In a time of change and uncertainty, one thing was certainly clear on Saturday, Nov. 12; Haitians are everywhere and they are dong just about everything.
The Haitian Roundtable hosted their fourth annual 1804 List Ceremony and Reception where they recognized 25 Changemakers in a wide array of fields and professions, where they have contributed outstanding achievements, or have served as pioneers in their communities. The 1804 List Ceremony also honored five “Ones to Watch” to showcase the rising stars on the cutting edge in the Haitian-American community, who bring innovation and promise to the table.
Mona Scott-Young, CEO of Monami Entertainment (Love and Hip-Hop franchise, Money Power Respect) and Dr. Jeff “America’s Psychologist” Gardere, a mental health expert, who doubles as a professor at Touro College in Harlem and TV personality, served as emcees for the ceremony.
We've all heard that eating late at night can be a fast track to weight gain. But with busy schedules (hey, none of us are immune to hitting the gym post-work or pulling extra hours at the office), sometimes sitting down to the dinner table super late is unavoidable. To make you feel even worse, one new study says that even eating dinner as early as 5 p.m. isn't good enough. Instead, you should be sitting down by 2 p.m. Yes, seriously.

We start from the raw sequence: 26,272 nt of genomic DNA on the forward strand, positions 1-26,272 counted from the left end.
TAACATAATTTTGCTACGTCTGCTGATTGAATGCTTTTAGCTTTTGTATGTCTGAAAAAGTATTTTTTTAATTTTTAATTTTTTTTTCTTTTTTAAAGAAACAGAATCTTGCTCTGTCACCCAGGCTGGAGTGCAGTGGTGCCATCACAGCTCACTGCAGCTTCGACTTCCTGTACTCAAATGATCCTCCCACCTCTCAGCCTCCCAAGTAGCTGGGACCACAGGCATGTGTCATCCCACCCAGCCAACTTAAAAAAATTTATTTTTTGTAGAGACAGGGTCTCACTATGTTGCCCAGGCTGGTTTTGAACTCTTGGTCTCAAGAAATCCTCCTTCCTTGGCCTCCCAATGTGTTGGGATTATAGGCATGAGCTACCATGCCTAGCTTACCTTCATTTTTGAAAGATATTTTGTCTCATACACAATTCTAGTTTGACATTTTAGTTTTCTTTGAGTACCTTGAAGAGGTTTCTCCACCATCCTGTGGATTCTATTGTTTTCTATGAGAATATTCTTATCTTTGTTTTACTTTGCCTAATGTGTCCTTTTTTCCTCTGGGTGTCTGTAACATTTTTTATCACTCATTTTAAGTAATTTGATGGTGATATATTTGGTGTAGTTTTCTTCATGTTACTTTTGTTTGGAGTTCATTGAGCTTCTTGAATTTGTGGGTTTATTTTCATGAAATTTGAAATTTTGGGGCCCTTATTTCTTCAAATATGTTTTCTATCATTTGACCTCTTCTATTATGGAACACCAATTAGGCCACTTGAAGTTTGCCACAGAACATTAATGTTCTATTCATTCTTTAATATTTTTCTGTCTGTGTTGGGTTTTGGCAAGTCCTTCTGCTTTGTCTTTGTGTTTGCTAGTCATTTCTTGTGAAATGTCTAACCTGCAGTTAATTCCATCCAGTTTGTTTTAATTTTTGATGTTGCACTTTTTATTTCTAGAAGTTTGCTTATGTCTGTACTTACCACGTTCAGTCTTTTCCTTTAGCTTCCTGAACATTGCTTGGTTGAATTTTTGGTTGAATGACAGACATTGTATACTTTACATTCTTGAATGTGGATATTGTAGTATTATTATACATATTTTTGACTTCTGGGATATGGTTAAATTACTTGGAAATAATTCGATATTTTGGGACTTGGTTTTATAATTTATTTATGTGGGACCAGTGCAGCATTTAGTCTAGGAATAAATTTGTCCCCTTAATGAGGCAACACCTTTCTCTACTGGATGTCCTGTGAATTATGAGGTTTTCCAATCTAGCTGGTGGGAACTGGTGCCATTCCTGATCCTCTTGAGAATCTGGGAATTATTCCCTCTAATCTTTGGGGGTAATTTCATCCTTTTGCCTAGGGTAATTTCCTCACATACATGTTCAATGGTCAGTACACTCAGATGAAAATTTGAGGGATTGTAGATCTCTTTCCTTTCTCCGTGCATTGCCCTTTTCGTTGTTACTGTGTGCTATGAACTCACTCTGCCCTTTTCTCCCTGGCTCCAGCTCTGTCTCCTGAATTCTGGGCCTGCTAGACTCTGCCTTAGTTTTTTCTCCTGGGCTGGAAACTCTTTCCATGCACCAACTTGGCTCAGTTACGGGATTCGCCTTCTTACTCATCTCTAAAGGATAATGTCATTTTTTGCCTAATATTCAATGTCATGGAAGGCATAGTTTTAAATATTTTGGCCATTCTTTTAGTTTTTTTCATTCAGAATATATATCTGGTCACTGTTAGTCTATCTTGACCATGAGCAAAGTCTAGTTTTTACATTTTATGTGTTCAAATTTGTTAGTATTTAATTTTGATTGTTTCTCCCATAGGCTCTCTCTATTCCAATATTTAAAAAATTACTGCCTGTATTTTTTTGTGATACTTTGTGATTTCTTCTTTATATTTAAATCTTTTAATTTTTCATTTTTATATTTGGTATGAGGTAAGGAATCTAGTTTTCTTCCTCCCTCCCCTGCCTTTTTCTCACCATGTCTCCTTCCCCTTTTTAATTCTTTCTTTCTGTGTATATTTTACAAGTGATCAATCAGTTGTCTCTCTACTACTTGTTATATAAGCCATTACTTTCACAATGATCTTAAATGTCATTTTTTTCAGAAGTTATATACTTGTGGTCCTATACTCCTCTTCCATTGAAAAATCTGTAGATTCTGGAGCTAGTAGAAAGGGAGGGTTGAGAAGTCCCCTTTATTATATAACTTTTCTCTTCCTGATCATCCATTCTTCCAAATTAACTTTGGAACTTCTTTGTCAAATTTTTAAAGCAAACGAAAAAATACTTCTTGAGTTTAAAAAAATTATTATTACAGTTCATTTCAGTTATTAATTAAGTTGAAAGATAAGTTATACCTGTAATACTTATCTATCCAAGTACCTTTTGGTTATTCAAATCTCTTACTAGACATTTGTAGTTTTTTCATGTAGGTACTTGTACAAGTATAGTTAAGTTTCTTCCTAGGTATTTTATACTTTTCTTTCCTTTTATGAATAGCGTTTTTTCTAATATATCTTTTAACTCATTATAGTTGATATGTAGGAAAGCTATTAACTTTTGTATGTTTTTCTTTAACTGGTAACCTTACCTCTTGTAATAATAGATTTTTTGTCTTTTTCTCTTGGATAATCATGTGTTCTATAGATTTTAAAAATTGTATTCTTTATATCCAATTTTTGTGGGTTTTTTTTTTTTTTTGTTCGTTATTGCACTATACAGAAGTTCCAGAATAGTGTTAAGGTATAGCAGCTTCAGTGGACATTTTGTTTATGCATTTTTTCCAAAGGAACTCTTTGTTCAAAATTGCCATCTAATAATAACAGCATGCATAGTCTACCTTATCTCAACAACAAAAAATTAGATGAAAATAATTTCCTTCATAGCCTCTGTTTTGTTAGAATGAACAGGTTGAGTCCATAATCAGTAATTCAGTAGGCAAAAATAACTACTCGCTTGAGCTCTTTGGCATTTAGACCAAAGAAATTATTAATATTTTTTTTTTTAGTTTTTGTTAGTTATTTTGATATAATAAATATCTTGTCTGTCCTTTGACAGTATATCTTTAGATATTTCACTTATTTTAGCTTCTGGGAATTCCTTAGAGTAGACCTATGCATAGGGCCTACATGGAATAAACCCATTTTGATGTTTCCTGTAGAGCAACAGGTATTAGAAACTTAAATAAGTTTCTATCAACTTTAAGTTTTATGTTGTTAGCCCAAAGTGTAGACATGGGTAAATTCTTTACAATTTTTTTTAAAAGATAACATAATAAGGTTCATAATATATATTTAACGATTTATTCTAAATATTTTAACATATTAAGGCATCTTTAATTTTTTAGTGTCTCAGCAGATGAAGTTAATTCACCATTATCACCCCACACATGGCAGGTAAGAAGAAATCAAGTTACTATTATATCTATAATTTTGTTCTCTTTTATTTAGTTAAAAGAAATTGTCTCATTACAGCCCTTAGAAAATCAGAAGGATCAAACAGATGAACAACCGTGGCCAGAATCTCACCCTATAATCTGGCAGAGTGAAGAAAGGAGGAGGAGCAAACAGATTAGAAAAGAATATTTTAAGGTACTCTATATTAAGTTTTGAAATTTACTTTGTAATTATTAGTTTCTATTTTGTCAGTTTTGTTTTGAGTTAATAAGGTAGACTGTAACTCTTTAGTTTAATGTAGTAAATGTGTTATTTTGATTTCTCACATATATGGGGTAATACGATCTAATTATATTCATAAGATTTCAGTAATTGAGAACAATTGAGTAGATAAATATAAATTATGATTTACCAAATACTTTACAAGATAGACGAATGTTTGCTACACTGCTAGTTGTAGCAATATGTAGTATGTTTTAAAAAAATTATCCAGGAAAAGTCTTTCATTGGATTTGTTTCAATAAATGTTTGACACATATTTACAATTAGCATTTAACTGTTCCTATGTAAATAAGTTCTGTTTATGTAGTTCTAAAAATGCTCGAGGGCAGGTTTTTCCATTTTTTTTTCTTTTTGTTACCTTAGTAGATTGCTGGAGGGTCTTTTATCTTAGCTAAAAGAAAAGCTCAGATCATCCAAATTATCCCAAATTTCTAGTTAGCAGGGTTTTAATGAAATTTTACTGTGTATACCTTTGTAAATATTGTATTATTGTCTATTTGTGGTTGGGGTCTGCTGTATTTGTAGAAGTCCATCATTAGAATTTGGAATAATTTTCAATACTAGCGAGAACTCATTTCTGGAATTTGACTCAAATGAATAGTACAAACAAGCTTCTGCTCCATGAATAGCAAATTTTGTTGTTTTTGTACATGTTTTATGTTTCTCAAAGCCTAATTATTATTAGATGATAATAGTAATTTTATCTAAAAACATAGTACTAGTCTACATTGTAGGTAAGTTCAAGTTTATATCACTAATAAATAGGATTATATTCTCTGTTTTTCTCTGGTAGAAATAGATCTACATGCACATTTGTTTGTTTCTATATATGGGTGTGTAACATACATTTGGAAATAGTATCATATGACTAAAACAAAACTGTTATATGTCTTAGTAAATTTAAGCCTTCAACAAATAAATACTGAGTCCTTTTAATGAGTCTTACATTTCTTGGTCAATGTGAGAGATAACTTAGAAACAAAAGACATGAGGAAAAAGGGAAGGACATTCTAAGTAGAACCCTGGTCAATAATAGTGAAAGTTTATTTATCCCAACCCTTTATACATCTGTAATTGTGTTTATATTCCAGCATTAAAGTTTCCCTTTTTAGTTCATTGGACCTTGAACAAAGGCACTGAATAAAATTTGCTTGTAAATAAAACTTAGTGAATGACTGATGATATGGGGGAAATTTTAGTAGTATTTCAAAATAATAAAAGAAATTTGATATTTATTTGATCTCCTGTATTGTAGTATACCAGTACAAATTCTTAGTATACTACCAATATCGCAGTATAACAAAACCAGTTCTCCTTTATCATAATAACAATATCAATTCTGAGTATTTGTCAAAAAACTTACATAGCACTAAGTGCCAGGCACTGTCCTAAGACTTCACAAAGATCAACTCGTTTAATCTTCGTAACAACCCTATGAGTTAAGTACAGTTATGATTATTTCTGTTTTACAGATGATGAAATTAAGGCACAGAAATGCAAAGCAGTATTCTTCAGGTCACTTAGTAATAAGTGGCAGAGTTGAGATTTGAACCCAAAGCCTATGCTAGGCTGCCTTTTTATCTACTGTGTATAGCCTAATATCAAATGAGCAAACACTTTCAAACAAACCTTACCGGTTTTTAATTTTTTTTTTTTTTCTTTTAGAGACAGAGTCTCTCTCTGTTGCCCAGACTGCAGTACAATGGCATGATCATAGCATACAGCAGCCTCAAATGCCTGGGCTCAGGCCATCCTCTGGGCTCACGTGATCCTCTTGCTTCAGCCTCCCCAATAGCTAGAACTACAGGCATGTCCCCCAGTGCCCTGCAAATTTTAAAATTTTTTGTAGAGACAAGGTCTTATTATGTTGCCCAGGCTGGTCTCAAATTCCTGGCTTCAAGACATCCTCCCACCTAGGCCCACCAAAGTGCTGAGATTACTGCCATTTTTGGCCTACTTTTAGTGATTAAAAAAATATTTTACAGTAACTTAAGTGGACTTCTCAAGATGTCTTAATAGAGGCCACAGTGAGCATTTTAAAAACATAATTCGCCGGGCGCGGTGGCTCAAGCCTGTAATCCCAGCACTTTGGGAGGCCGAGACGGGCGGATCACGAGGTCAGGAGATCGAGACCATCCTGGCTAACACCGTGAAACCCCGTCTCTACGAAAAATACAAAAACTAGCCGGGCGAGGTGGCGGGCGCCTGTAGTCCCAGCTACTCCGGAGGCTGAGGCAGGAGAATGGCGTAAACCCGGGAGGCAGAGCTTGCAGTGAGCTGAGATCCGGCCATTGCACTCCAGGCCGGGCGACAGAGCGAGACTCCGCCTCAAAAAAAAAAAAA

But let's be real: Dinner (if you can even call it that) at 2 p.m. is unrealistic for most people—and completely unhealthy if you're hitting the gym in the evenings. Your body needs fuel in the form of protein and carbs so it has the energy to get through those HIIT classes and strength training sets. (Find out exactly what to eat before and after a workout.) That said, the study does suggest some interesting tweaks to your eating schedule, says Niket Sonpal, M.D., an assistant clinical professor at Touro College of Osteopathic Medicine who was not directly involved with the research.
Katherine Kirby, OMS III, has a plea for all osteopathic residency program directors. “In honor of my decision to pursue osteopathic medicine, please make the commitment to pursue osteopathic recognition,” urges Kirby, who attends Edward Via College of Osteopathic Medicine-Virginia Campus.
Charles Lopresto, OMS III, has been training at Southampton (NY) Hospital while he completes coursework at TouroCOM-Harlem. “I went to an osteopathic medical school and I want to continue to practice that way,” he says.
Two osteopathic medical schools, Philadelphia College of Osteopathic Medicine (PCOM) and Touro University College of Osteopathic Medicine–New York (TouroCOM-NY), have been recognized for their diversity efforts with the 2016 Health Professions Higher Education Excellence in Diversity (HEED) Award by INSIGHT Into Diversity magazine.
To be considered for the Health Professions HEED Award, Lenore Pearlstein, Publisher of INSIGHT Into Diversity says, “We look for institutions where diversity and inclusion are woven into the work being accomplished every day across a campus.”
While both COMs were selected for their dedication to diversity and inclusion on their campuses, each was chosen for unique reasons.
TouroCOM-NY Recognizes the Underrepresented
Recruitment at OMED